Tuesday 13 July 2010

Senator Harris challenges opponents of Ireland's Civil Partnership bill to become martyrs

Eoghan Harris (pictured) is a member of the Irish Senate, a journalist and a columnist. He sets the tone for media rejoicing over Ireland's Civil Partnership bill, approved last week by both houses of the Irish parliament. (Patrick Buckley, of European Life Network, provides a useful summary of what happened in the Irish Senate).

When enacted the Civil Partnership and Certain Rights and Obligations of Cohabitation Bill 2009 will establish the status of civil partners, enable same sex couples to register their civil partnership, confer on them a range of rights and duties consequent on registration including maintenance, shared home, succession and pensions rights.

Eoghan Harris wrote in the Sunday Independent:
"Civil partnership is a crucial stepping stone to gay marriage ... some of the speeches by opponents of the bill began to grate badly in three respects. First, I found it hard to stomach some of the spoof about private conscience. Fine, if it meant the speakers' own personal conscience. Not so fine if they were simply renting their conscience from the Christian churches. Why? Because while Jesus Christ was casual about sexual peccadilloes, his disciples, beginning with Paul, had an historically deranged view of human sexuality which led to atrocities ranging from the burning of witches to child abuse by Catholic clerics."
My first reaction, on reading Senator Harris's reflections on Jesus Christ's and St Paul's teaching on human sexuality, was to laugh: but then I realised he wasn't joking.

Donning a straight face, therefore, I ask Senator Harris two questions:
  • To what particular passage in the Gospel are you referring when you say Jesus was "casual about sexual peccadilloes"?
  • Have your profound reflections on St Paul on the matter of human sexuality included a critical reading of Pope John Paul II's 129 Wednesday audiences known as Theology of the Body - given between the years 1979 and 1984? If not, what Pauline scholarship did your reading include?
Senator Eoghan Harris continues:
"Second, I could not accept the argument that civil servants could refuse to register a civil partnership on grounds of conscience. Surely private conscience should concern major moral issues of life and death and not the peculiar convictions of civil servants on sexual matters? And how could a pluralist Republic allow civil servants to pick and choose between its laws?"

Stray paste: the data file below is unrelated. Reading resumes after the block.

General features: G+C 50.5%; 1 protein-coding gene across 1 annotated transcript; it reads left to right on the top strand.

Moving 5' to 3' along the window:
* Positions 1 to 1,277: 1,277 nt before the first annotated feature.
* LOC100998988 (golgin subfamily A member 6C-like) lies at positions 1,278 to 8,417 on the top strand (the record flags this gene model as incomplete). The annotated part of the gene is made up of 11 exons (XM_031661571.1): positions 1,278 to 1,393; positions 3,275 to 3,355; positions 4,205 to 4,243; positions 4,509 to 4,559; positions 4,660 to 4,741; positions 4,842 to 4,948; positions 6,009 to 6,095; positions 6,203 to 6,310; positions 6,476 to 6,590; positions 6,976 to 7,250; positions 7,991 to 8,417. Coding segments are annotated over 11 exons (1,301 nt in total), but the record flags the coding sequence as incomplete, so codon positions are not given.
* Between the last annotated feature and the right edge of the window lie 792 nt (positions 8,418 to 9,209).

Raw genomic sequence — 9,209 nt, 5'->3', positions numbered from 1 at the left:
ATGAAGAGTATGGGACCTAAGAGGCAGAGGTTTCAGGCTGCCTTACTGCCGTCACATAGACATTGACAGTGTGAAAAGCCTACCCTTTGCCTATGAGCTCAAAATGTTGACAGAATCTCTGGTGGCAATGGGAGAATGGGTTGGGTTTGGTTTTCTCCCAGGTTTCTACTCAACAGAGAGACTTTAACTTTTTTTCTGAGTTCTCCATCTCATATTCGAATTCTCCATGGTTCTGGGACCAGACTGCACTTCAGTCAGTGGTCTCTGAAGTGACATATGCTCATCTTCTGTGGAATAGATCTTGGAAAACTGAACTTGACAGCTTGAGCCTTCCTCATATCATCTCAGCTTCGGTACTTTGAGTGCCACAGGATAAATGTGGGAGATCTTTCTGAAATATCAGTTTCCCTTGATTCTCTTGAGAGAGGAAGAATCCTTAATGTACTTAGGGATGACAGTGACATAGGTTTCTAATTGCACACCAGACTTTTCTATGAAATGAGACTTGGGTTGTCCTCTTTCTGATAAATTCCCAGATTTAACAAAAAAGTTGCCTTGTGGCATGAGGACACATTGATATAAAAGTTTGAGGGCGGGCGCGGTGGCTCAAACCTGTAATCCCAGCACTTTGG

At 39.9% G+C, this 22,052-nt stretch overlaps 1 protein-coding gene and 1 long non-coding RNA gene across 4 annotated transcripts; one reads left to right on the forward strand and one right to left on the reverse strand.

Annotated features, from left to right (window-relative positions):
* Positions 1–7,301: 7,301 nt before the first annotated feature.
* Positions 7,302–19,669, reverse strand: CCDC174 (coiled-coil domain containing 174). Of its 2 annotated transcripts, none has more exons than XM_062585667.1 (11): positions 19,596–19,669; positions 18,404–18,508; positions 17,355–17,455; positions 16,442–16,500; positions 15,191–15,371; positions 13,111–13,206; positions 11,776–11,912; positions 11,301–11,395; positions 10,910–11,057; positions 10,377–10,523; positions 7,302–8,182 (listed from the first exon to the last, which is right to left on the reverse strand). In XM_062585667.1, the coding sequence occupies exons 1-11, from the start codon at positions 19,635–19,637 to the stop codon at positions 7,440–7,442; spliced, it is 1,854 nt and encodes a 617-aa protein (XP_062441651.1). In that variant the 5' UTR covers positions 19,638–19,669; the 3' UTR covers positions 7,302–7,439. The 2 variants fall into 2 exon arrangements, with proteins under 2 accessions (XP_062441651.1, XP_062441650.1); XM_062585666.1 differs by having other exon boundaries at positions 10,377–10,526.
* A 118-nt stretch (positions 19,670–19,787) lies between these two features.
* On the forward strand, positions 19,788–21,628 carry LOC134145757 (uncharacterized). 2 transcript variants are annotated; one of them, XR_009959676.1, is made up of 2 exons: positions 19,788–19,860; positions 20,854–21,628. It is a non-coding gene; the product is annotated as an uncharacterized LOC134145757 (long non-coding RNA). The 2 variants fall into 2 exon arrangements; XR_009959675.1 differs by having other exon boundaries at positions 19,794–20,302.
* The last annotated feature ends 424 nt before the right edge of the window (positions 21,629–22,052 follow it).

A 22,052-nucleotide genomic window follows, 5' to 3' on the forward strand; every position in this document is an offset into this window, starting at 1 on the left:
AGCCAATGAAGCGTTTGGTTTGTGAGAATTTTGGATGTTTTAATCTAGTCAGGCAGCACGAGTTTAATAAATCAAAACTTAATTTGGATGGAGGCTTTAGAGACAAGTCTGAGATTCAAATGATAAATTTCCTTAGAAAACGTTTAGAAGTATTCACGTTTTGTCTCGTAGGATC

To which one might respond: Perhaps the "peculiar convictions" of the civil servants in question include a determination to abide by the tenets of the Universal Declaration of Human Rights which obliges States to protect the family founded on marriage between a man and a woman. As the distinguished bioethicist and lawyer William L. Saunders has pointed out:
"Article 16 [of the Universal Declaration of Human Rights] declares: 'The family is the natural and fundamental group unit of society and is entitled to protection by society and the State.' Thus, article 16 recognizes the common sense fact, sometimes overlooked by governments and international organizations, that the family exists prior to the state, is the foundation of the state, and that the state is obligated to protect it.

"Article 16 goes further. It recognizes the right of a man and woman to marry and found a family. In other words, it recognizes that the family is founded ... upon marriage. We can all be thankful the Declaration recognized these fundamental truths."
It is, therefore, only natural that good Irish citizens will want to oppose by conscientious objection Ireland's Civil Partnership Bill once it becomes law, if on no other basis than the Universal Declaration of Human Rights.